Rotational Momentum

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What about the following situation:
2 spheres with the same mass and radius are released on an incline, one of the spheres is hallow and the other one is solid. Which sphere would reach first to the bottom?
Which sphere would travel larger distance (after the incline) before it stops?
 

Doc Al

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What about the following situation:
2 spheres with the same mass and radius are released on an incline, one of the spheres is hallow and the other one is solid. Which sphere would reach first to the bottom?
The two spheres have different rotational inertias, of course. You can see which will roll down the incline faster by extending the reasoning I gave in post #12.
Which sphere would travel larger distance (after the incline) before it stops?
What's stopping them?
 
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For each case, the total kinetic energy of each ball, assuming equal mass and uniform density, and assuming rolling without sliding, is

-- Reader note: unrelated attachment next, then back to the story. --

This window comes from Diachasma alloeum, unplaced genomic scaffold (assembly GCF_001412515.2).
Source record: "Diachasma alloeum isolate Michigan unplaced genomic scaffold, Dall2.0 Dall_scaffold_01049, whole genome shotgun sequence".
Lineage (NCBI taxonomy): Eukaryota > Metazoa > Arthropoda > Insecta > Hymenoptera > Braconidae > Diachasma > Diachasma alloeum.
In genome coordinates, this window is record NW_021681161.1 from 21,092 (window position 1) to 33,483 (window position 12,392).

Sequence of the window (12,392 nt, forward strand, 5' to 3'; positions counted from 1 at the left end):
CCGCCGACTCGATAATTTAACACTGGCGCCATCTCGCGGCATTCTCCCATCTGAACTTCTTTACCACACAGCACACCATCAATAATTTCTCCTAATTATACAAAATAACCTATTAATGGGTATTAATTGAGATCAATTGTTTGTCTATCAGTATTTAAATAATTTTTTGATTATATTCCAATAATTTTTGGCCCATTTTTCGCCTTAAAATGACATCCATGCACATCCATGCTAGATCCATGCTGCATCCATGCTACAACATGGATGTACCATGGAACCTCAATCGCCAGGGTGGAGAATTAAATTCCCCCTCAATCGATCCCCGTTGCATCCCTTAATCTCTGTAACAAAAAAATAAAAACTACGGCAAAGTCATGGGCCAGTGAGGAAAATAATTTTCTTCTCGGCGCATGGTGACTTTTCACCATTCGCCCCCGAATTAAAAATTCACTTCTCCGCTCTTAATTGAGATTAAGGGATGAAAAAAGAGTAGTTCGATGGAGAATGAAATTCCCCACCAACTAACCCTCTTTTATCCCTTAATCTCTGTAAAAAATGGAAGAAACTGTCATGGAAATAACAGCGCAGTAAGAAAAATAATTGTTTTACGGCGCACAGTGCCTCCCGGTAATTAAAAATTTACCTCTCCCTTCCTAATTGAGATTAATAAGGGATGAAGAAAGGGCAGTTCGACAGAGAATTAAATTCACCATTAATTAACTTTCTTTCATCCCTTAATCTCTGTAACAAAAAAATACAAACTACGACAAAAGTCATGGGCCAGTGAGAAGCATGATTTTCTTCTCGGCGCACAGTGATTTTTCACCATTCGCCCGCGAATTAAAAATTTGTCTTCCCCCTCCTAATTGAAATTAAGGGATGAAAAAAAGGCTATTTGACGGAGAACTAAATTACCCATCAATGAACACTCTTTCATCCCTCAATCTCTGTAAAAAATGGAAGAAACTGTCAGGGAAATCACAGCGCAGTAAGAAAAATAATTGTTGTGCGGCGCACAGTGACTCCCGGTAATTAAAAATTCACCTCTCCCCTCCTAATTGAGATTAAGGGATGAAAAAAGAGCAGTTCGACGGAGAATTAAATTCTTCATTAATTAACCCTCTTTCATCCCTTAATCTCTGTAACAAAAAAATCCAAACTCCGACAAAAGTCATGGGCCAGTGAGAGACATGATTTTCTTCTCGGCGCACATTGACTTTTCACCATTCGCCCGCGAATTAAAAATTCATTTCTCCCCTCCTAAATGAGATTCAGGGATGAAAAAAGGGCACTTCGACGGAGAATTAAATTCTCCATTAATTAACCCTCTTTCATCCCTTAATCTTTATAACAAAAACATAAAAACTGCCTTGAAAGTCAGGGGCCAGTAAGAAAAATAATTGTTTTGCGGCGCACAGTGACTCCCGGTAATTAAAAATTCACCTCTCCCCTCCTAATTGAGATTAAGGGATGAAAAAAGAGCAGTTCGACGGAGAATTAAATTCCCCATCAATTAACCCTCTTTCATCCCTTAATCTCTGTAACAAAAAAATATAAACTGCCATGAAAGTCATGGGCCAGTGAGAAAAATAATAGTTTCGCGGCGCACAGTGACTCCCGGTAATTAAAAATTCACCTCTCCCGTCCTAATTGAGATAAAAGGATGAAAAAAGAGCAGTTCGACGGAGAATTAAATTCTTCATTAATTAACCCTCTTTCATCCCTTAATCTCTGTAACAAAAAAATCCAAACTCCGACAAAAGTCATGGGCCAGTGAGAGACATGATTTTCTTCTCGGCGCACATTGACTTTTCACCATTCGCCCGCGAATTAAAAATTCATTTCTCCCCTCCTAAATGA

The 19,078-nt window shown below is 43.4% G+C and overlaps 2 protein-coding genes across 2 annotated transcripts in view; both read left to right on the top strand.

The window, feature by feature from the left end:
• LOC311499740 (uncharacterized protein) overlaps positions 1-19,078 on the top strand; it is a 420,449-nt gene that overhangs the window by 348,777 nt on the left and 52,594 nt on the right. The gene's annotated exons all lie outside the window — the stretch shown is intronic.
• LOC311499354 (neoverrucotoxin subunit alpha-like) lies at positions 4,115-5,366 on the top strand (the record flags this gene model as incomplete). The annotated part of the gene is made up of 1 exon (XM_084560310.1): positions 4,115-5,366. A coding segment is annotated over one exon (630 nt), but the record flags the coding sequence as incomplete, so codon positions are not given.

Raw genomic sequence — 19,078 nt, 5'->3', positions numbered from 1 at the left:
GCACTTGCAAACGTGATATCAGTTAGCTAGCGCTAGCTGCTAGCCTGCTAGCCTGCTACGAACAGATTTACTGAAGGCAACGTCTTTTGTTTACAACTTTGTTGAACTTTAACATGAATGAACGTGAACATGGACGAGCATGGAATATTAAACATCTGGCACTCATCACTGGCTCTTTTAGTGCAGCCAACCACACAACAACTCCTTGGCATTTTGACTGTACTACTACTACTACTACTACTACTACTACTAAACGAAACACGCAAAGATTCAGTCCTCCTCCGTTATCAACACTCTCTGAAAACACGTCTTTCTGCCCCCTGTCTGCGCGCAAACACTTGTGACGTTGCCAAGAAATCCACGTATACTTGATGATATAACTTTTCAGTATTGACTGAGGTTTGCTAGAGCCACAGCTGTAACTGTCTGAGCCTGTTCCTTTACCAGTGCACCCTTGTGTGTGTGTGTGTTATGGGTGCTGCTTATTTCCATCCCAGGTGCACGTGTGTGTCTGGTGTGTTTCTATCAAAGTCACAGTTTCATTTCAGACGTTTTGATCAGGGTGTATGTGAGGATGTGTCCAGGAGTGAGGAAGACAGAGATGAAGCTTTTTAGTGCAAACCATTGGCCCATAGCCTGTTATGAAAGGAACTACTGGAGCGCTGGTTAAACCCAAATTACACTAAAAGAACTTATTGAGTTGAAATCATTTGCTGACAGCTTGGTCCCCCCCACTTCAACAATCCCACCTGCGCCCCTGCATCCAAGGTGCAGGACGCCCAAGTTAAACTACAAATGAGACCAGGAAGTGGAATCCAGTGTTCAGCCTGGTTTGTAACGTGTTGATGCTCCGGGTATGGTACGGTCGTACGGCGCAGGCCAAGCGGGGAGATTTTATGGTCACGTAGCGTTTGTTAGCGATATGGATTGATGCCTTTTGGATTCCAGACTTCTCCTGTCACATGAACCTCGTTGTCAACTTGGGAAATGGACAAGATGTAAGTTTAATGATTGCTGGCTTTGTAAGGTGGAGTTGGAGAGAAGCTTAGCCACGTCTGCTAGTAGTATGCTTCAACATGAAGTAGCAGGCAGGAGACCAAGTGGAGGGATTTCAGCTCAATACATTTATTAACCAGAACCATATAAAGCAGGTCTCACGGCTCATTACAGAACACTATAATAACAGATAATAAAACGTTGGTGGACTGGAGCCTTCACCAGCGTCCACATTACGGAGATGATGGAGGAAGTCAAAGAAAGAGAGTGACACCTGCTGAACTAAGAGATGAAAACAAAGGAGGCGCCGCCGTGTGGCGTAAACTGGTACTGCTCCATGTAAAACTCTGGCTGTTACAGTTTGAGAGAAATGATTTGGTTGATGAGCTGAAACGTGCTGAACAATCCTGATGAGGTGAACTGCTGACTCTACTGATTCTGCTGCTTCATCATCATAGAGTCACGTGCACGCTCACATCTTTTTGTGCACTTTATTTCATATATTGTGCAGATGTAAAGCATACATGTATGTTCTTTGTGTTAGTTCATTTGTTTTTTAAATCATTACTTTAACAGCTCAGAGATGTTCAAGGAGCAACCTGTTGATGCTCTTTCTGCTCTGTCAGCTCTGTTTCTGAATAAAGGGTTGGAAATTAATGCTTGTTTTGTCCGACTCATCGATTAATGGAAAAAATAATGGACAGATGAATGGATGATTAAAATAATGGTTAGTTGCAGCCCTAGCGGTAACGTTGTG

E = (1/2)mv2 + (2/5)mv2 = (7/10)mv2 = mgh

The first term on the left is due to translation of the center of mass, and the second to the rotational kinetic energy. here I have used wR = v, where w is the angular velocity, moment of inertia I = (2/5)mR2, and R is the raduis.

In the above equation, m cancels out, (as does R), so the velocity of each ball is

v=sqrt(10 gh/7)

This is independed of ball radius and mass. Note that if g has units meters per sec^2 and h has units meters, then v has units meters per sec, so both balla have the same velocity, depending only on g and h.
 
thank you bob,
same velocity, same energy
this makes sense to me, such as it ought too.
 

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